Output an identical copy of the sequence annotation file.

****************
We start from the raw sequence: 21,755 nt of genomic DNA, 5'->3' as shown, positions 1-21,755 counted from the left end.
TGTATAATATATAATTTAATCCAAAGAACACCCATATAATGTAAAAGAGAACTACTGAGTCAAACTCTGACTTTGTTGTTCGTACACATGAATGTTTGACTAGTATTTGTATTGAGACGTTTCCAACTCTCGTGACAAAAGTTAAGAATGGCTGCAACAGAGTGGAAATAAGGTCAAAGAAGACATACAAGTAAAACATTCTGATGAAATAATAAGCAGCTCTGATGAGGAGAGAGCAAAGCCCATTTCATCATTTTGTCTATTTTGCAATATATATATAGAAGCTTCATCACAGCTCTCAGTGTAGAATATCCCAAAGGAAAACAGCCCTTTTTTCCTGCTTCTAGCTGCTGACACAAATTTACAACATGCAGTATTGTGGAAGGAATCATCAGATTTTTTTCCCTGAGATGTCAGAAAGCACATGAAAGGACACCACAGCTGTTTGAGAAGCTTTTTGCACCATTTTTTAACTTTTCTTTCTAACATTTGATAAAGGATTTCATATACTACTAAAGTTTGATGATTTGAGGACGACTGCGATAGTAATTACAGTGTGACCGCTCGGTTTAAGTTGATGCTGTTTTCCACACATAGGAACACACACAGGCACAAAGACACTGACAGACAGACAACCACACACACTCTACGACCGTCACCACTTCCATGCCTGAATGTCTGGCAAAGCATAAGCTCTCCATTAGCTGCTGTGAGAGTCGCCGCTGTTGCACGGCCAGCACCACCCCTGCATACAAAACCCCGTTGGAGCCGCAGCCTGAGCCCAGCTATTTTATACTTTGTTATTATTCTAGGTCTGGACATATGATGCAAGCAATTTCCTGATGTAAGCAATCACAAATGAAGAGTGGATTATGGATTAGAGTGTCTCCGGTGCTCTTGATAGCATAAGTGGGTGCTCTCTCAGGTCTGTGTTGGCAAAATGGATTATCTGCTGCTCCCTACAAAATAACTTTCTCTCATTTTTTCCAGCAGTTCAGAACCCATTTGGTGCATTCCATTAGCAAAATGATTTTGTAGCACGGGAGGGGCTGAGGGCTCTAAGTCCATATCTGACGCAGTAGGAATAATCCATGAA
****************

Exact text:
We start from the raw sequence: 21,755 nt of genomic DNA, 5'->3' as shown, positions 1-21,755 counted from the left end.
TGTATAATATATAATTTAATCCAAAGAACACCCATATAATGTAAAAGAGAACTACTGAGTCAAACTCTGACTTTGTTGTTCGTACACATGAATGTTTGACTAGTATTTGTATTGAGACGTTTCCAACTCTCGTGACAAAAGTTAAGAATGGCTGCAACAGAGTGGAAATAAGGTCAAAGAAGACATACAAGTAAAACATTCTGATGAAATAATAAGCAGCTCTGATGAGGAGAGAGCAAAGCCCATTTCATCATTTTGTCTATTTTGCAATATATATATAGAAGCTTCATCACAGCTCTCAGTGTAGAATATCCCAAAGGAAAACAGCCCTTTTTTCCTGCTTCTAGCTGCTGACACAAATTTACAACATGCAGTATTGTGGAAGGAATCATCAGATTTTTTTCCCTGAGATGTCAGAAAGCACATGAAAGGACACCACAGCTGTTTGAGAAGCTTTTTGCACCATTTTTTAACTTTTCTTTCTAACATTTGATAAAGGATTTCATATACTACTAAAGTTTGATGATTTGAGGACGACTGCGATAGTAATTACAGTGTGACCGCTCGGTTTAAGTTGATGCTGTTTTCCACACATAGGAACACACACAGGCACAAAGACACTGACAGACAGACAACCACACACACTCTACGACCGTCACCACTTCCATGCCTGAATGTCTGGCAAAGCATAAGCTCTCCATTAGCTGCTGTGAGAGTCGCCGCTGTTGCACGGCCAGCACCACCCCTGCATACAAAACCCCGTTGGAGCCGCAGCCTGAGCCCAGCTATTTTATACTTTGTTATTATTCTAGGTCTGGACATATGATGCAAGCAATTTCCTGATGTAAGCAATCACAAATGAAGAGTGGATTATGGATTAGAGTGTCTCCGGTGCTCTTGATAGCATAAGTGGGTGCTCTCTCAGGTCTGTGTTGGCAAAATGGATTATCTGCTGCTCCCTACAAAATAACTTTCTCTCATTTTTTCCAGCAGTTCAGAACCCATTTGGTGCATTCCATTAGCAAAATGATTTTGTAGCACGGGAGGGGCTGAGGGCTCTAAGTCCATATCTGACGCAGTAGGAATAATCCATGAA